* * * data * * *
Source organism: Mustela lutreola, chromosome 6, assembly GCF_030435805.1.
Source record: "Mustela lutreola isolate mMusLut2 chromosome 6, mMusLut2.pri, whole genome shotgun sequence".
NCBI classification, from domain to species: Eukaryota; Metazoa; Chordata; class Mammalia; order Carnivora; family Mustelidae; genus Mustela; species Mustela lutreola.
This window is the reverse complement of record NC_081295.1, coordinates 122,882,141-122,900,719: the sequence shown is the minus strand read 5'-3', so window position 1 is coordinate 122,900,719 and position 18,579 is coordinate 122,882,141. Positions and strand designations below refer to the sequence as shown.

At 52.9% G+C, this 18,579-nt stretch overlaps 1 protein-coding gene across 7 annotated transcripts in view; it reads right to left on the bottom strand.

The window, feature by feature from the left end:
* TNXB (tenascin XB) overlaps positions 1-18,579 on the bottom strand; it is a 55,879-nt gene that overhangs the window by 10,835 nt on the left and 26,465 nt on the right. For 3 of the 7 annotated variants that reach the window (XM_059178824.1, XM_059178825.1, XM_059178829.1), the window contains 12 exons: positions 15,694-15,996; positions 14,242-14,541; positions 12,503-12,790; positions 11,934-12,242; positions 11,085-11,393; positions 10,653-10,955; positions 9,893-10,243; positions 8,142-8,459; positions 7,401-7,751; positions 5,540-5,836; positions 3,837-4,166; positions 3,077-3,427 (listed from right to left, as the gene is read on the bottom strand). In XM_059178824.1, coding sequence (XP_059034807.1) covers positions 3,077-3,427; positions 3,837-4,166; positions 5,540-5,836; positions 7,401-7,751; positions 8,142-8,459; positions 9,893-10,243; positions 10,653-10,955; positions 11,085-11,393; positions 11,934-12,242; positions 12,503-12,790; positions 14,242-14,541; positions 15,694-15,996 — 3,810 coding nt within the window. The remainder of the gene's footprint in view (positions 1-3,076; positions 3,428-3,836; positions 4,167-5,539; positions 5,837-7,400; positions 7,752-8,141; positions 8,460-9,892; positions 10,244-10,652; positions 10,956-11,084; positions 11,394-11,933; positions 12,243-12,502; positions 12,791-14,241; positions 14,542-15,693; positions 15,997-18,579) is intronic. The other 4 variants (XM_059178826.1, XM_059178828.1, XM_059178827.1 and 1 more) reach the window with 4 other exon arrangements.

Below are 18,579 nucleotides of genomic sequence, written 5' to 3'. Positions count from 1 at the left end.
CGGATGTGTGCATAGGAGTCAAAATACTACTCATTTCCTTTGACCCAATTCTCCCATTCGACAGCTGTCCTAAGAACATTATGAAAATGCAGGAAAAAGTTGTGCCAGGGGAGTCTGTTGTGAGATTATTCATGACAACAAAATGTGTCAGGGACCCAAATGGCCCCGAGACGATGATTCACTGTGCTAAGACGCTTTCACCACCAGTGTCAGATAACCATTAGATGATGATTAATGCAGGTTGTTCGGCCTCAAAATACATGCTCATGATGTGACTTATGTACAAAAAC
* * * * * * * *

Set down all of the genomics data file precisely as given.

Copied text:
Source organism: Mustela lutreola, chromosome 6, assembly GCF_030435805.1.
Source record: "Mustela lutreola isolate mMusLut2 chromosome 6, mMusLut2.pri, whole genome shotgun sequence".
NCBI classification, from domain to species: Eukaryota; Metazoa; Chordata; class Mammalia; order Carnivora; family Mustelidae; genus Mustela; species Mustela lutreola.
This window is the reverse complement of record NC_081295.1, coordinates 122,882,141-122,900,719: the sequence shown is the minus strand read 5'-3', so window position 1 is coordinate 122,900,719 and position 18,579 is coordinate 122,882,141. Positions and strand designations below refer to the sequence as shown.

At 52.9% G+C, this 18,579-nt stretch overlaps 1 protein-coding gene across 7 annotated transcripts in view; it reads right to left on the bottom strand.

The window, feature by feature from the left end:
* TNXB (tenascin XB) overlaps positions 1-18,579 on the bottom strand; it is a 55,879-nt gene that overhangs the window by 10,835 nt on the left and 26,465 nt on the right. For 3 of the 7 annotated variants that reach the window (XM_059178824.1, XM_059178825.1, XM_059178829.1), the window contains 12 exons: positions 15,694-15,996; positions 14,242-14,541; positions 12,503-12,790; positions 11,934-12,242; positions 11,085-11,393; positions 10,653-10,955; positions 9,893-10,243; positions 8,142-8,459; positions 7,401-7,751; positions 5,540-5,836; positions 3,837-4,166; positions 3,077-3,427 (listed from right to left, as the gene is read on the bottom strand). In XM_059178824.1, coding sequence (XP_059034807.1) covers positions 3,077-3,427; positions 3,837-4,166; positions 5,540-5,836; positions 7,401-7,751; positions 8,142-8,459; positions 9,893-10,243; positions 10,653-10,955; positions 11,085-11,393; positions 11,934-12,242; positions 12,503-12,790; positions 14,242-14,541; positions 15,694-15,996 — 3,810 coding nt within the window. The remainder of the gene's footprint in view (positions 1-3,076; positions 3,428-3,836; positions 4,167-5,539; positions 5,837-7,400; positions 7,752-8,141; positions 8,460-9,892; positions 10,244-10,652; positions 10,956-11,084; positions 11,394-11,933; positions 12,243-12,502; positions 12,791-14,241; positions 14,542-15,693; positions 15,997-18,579) is intronic. The other 4 variants (XM_059178826.1, XM_059178828.1, XM_059178827.1 and 1 more) reach the window with 4 other exon arrangements.

Below are 18,579 nucleotides of genomic sequence, written 5' to 3'. Positions count from 1 at the left end.
CGGATGTGTGCATAGGAGTCAAAATACTACTCATTTCCTTTGACCCAATTCTCCCATTCGACAGCTGTCCTAAGAACATTATGAAAATGCAGGAAAAAGTTGTGCCAGGGGAGTCTGTTGTGAGATTATTCATGACAACAAAATGTGTCAGGGACCCAAATGGCCCCGAGACGATGATTCACTGTGCTAAGACGCTTTCACCACCAGTGTCAGATAACCATTAGATGATGATTAATGCAGGTTGTTCGGCCTCAAAATACATGCTCATGATGTGACTTATGTACAAAAAC